We look at a number of factors, including safety and cost. Some questions we ask are:
Keep monitoring the situation and get ready to potentially evacuate or move to the second floor or roof. The flooding may get much worse very fast. In Austin, our creeks can rise several feet in just a few minutes. Keep in mind that the road providing access to your home may become impassible before water enters your house. Leave before the road is flooded. Do not attempt to drive or walk through a flooded road.
If there’s time, the following steps can help limit damage:
• Turn off all utilities at the main power switch and close the main gas valve if evacuation appears necessary. • Move valuables, such as important papers, jewelry, and clothing to upper floors or higher elevations. • Fill bathtubs, sinks, and plastic soda bottles with clean water. Sanitize the sinks and tubs first by using bleach and rinsing. • Bring outdoor possessions, such as lawn furniture, grills, and trash cans inside, or tie them down securely.
There may be many reasons:
In our Master Plan, we identified enough projects to keep us busy until 2040. With so much need, we must carefully prioritize which projects get done first. For more information about how we prioritize projects, please see the answer to “How does the City decide which flooding situations to address first?”
Call 3-1-1. The Watershed Protection Department will send someone to document the flooding. This helps us understand where projects are necessary.
Call your homeowners insurance company and follow their instructions to file a claim and repair your house. A separate flood insurance policy is required to cover damages due to flooding. Here are some precautions:
Download this FEMA publication to find out more about repairing your home: Repairing Your Flooded Home.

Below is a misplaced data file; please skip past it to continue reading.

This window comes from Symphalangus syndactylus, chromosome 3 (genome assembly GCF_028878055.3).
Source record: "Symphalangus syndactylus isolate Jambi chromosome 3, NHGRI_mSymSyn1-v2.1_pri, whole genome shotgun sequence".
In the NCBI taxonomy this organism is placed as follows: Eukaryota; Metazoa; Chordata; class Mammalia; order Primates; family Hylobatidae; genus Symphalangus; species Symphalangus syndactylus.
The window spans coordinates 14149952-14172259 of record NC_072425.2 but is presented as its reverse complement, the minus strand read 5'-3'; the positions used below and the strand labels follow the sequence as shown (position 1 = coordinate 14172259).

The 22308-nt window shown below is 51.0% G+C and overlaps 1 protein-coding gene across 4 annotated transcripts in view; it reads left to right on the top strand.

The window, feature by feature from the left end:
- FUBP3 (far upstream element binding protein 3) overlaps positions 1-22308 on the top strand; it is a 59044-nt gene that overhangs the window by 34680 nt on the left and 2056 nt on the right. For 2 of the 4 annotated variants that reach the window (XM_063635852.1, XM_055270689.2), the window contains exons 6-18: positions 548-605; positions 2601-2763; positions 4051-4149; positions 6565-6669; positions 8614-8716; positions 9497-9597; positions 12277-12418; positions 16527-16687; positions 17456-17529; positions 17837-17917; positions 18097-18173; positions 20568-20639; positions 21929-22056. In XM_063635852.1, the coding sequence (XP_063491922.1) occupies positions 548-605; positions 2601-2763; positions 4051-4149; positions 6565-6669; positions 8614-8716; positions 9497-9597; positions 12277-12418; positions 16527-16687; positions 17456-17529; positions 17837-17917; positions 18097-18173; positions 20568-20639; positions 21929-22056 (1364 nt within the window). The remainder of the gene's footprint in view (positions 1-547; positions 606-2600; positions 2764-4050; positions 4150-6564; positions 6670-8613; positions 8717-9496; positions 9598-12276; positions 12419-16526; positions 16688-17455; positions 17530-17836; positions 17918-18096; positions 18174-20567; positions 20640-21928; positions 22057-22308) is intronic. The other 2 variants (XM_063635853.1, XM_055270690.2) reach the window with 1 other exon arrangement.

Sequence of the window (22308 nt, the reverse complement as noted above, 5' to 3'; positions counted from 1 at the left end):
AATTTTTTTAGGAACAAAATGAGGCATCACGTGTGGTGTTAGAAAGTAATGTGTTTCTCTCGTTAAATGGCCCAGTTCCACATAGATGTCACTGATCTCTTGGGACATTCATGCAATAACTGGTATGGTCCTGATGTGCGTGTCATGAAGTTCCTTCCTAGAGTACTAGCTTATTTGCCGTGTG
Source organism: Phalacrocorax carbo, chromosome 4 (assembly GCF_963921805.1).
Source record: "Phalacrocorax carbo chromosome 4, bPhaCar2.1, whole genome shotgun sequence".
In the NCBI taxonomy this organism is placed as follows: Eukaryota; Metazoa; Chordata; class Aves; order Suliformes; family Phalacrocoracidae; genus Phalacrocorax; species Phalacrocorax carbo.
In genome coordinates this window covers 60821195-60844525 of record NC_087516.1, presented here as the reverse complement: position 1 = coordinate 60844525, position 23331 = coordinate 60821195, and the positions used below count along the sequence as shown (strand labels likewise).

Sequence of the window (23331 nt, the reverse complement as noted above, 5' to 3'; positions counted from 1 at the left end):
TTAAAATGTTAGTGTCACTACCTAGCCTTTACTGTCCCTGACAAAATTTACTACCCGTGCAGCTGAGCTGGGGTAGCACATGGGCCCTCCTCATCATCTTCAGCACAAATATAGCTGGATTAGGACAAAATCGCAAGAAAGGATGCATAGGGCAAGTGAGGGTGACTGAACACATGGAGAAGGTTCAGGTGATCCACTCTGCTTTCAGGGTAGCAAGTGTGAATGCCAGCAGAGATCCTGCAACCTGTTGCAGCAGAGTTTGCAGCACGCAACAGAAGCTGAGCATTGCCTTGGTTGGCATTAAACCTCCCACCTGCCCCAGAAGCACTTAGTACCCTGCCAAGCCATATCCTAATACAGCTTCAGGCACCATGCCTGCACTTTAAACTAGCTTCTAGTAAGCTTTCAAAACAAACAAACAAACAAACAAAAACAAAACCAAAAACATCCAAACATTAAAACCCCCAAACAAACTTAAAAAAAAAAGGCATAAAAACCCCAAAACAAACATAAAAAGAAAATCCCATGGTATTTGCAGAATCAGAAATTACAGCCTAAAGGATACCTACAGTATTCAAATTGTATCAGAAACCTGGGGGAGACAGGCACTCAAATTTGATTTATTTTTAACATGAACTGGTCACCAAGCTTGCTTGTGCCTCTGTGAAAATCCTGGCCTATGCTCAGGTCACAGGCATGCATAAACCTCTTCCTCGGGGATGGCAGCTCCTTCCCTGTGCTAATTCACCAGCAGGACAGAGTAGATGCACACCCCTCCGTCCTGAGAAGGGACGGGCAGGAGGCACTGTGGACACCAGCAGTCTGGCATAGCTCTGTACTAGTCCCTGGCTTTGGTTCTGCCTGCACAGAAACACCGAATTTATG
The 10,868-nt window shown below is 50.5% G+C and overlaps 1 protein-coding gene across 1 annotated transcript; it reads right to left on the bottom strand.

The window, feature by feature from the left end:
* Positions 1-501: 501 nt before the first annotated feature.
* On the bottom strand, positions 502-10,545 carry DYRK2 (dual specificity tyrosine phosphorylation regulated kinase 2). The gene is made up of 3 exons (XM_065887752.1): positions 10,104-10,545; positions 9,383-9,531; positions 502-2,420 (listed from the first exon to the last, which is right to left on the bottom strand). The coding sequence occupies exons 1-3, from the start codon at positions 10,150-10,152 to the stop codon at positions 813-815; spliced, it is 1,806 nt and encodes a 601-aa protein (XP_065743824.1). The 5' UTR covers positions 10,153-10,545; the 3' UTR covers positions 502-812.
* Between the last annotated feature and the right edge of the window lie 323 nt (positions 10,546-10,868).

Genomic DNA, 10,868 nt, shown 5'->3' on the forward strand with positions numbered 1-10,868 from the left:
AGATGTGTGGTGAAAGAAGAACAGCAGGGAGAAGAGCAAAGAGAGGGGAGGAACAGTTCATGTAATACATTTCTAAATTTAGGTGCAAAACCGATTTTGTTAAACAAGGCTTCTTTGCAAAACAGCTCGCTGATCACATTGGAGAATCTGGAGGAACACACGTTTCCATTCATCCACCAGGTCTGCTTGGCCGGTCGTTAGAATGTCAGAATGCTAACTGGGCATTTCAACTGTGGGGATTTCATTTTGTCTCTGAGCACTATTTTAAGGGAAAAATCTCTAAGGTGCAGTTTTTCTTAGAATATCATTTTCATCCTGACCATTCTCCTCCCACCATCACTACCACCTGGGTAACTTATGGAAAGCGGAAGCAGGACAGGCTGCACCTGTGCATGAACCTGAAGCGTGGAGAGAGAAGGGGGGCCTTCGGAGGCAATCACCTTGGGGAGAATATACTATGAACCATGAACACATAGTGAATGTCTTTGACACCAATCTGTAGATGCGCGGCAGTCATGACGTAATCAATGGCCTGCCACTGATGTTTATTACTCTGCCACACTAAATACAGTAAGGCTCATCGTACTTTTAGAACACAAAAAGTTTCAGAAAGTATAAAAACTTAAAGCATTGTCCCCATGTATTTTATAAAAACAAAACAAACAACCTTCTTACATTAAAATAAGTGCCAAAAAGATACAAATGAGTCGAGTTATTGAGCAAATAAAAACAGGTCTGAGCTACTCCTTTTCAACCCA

Development is not allowed to cause additional flooding to other properties. Any time impervious cover is increased, there is the potential for increased stormwater runoff. Impervious cover includes roofs, parking lots, streets, driveways and other areas where the landscape cannot absorb rainfall. To combat this problem, the City of Austin requires all new developments to ensure that they will not adversely impact downstream properties. Developers are required to either provide on-site flow controls or pay fees for regional flood control projects.
A watershed is the area of land that drains to a particular location. In Austin, watersheds typically refer to the land draining to one of our larger creeks.
The 100-year storm is an event that has a 1% chance of occurring in any given year. To put that in perspective, during the span of a 30-year mortgage, there is a 26% chance that a 100-year event will occur.
The amount of rainfall necessary to produce a 100-year storm is partially dependent on the duration of the storm. If the rain falls over the course of 3 hours, it takes about 6 inches for it to be classified as a 100-year rainfall. But if those same 6 inches fall over the course of 3 days, it would be considered a much smaller rainfall event. The standard 100-year design storm for the City of Austin has a duration of 24-hours and produces a total rainfall of over 10 inches. To learn more about rainfall return periods in Austin, see section 2 of the Drainage Criteria Manual.
During a large storm, it is normal for the intensity to vary widely across the city. In September 2010, Tropical Storm Hermine produced rainfall totals equivalent to a 100-year storm over portions of the Bull Creek watershed. However, other areas of Austin did not experience as severe a storm. Keep in mind that even if a large storm has recently occurred, there is the same percent chance of an equally large storm occurring the following year.
Turn Around - Don’t Drown. Approximately 75% of flood fatalities occur in vehicles. Try to avoid driving during heavy rainfall. If you must drive, look for water over the road, avoid low water crossings, and turn around if a road is barricaded or if there is water over the roadway. Keep in mind that at night, during heavy storms, it may be difficult to see that a road is flooded.
There are many other dangers during a flood as well. In general, stay away from creeks and drainage infrastructure during rainfall.
There is more information about flood safety on our Flood Safety and Preparedness page.
In the right circumstances, almost any road can flood. The ones listed below are the ones that flood most frequently:
To find out if a road is flooded, check www.ATXfloods.com.